- The examination procedure (Article 5 of Regulation 182/2011) will apply for such decisions as the termination of anti-dumping and anti-subsidy investigations, the adoption of definitive trade defence measures, repeal or maintenance of anti-dumping or anti-subsidy measures following an expiry review, and anti-circumvention determinations. The main purpose of the examination procedure in the context of anti-dumping or anti-subsidy investigations will be to ensure that a draft measure proposed by the Commission can only be blocked if a qualified majority of Member States consistently votes against it. If the committee issues a positive opinion supported by QMV, the Commission must adopt the draft measures. In the event the committee is unable to agree on a decision through QMV and therefore delivers “no opinion”, the Commission may as a general rule adopt the proposal, but special consultation procedures – ultimately leading to a vote in the Appeals Committee – will apply if the Member States manage to muster a simple majority against the proposal. A negative opinion by the committee will keep the Commission from adopting the measure for the time being, but still allows for referral to the Appeal Committee (where amendments can be proposed to the draft measure) where the same proposal may ultimately be blocked if opposed by a qualified majority. Safeguard investigations are subject to special rules if a draft measure reaches the Appeals Committee: the Commission can only adopt the measure if it has QMV support in a positive opinion by the Committee (and must not adopt it if the Committee adopts either a negative or “no” opinion).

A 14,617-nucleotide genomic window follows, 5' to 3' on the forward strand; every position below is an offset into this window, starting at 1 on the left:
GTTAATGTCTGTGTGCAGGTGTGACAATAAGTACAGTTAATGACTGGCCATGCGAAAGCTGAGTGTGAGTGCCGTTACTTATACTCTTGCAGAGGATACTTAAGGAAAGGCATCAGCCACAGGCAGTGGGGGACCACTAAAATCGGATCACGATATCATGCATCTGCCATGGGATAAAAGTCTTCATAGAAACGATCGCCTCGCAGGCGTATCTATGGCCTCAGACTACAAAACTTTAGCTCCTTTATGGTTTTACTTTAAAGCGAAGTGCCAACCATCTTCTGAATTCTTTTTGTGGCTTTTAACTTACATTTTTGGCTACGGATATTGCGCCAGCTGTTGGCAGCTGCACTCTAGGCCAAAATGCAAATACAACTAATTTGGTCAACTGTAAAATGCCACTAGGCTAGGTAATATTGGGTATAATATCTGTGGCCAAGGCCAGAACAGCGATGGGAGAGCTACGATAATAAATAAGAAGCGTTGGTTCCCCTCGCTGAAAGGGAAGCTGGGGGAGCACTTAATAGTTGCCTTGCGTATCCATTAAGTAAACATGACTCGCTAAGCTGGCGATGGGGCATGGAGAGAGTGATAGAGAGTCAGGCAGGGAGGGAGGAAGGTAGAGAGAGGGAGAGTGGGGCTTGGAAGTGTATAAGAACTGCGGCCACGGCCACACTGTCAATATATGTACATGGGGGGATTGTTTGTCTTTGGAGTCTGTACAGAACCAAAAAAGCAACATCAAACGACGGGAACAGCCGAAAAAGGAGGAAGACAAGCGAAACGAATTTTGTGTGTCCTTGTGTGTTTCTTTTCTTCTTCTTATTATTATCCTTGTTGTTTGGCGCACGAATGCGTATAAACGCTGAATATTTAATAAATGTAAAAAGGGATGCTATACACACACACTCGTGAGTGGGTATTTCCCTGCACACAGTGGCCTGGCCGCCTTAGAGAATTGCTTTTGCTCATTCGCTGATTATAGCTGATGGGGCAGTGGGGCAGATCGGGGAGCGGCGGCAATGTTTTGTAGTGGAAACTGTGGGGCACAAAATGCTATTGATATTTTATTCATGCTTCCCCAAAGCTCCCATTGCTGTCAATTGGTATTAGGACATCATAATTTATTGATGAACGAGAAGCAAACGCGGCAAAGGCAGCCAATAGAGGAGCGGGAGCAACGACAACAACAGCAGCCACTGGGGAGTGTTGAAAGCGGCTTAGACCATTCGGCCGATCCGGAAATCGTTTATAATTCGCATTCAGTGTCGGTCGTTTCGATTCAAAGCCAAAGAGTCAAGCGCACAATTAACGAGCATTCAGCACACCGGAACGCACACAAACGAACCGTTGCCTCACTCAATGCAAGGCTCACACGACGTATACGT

- For adoption of provisional anti-dumping and countervailing measures (and for the initiation of anti-circumvention cases and registration of imports), as well as in cases involving urgent safeguard measures, special rules for immediately applicable implementing acts (Article 8 of Regulation 182/2011) will apply. The rationale of this procedure is to allow the Commission to act quickly where a delay in the imposition of measures would cause damage which would be difficult to repair. Much like the current procedures, the Commission may first adopt an implementing act with measures and then submit it to the committee for an opinion (which could force the Commission to immediately repeal the measure through a negative opinion supported by QMV). (In anti- dumping and anti-subsidy investigations, the Commission will need to consult or at least inform the committee before it adopts the measures.) The main difference under the new rules is that the timelines will change, along with the period of imposition of provisional measures.
- The right of scrutiny by the European Parliament and the Council and related document distribution
Under the new comitology rules, both the European Parliament and the Council will have a right of scrutiny of draft implementing acts presented under the new procedures. Accordingly, to enable such scrutiny all relevant committee agendas and draft acts presented to the committee will need to be provide to the Council and European Parliament. Public access to such documents will, however, remain limited.
As both the Council and the European Parliament have endorsed the amendments, they are expected to be published in the Official Journal soon, together with a number of statements of the Council and the European Commission. The new trade defence procedures will start to apply 30 days after they have been published as adopted in the Official Journal (with certain exceptions for ongoing procedures). The proposed amendments provide that the new rules will not apply to ongoing trade defence proceedings where on the date of entry into force of the new rules, the Commission has already adopted a proposal, an act, or consultations have already taken place. The European Commission has also stated that it will prepare a proposal to codify the basic regulations by 1 June 2014 in order to improve the legibility of these regulations.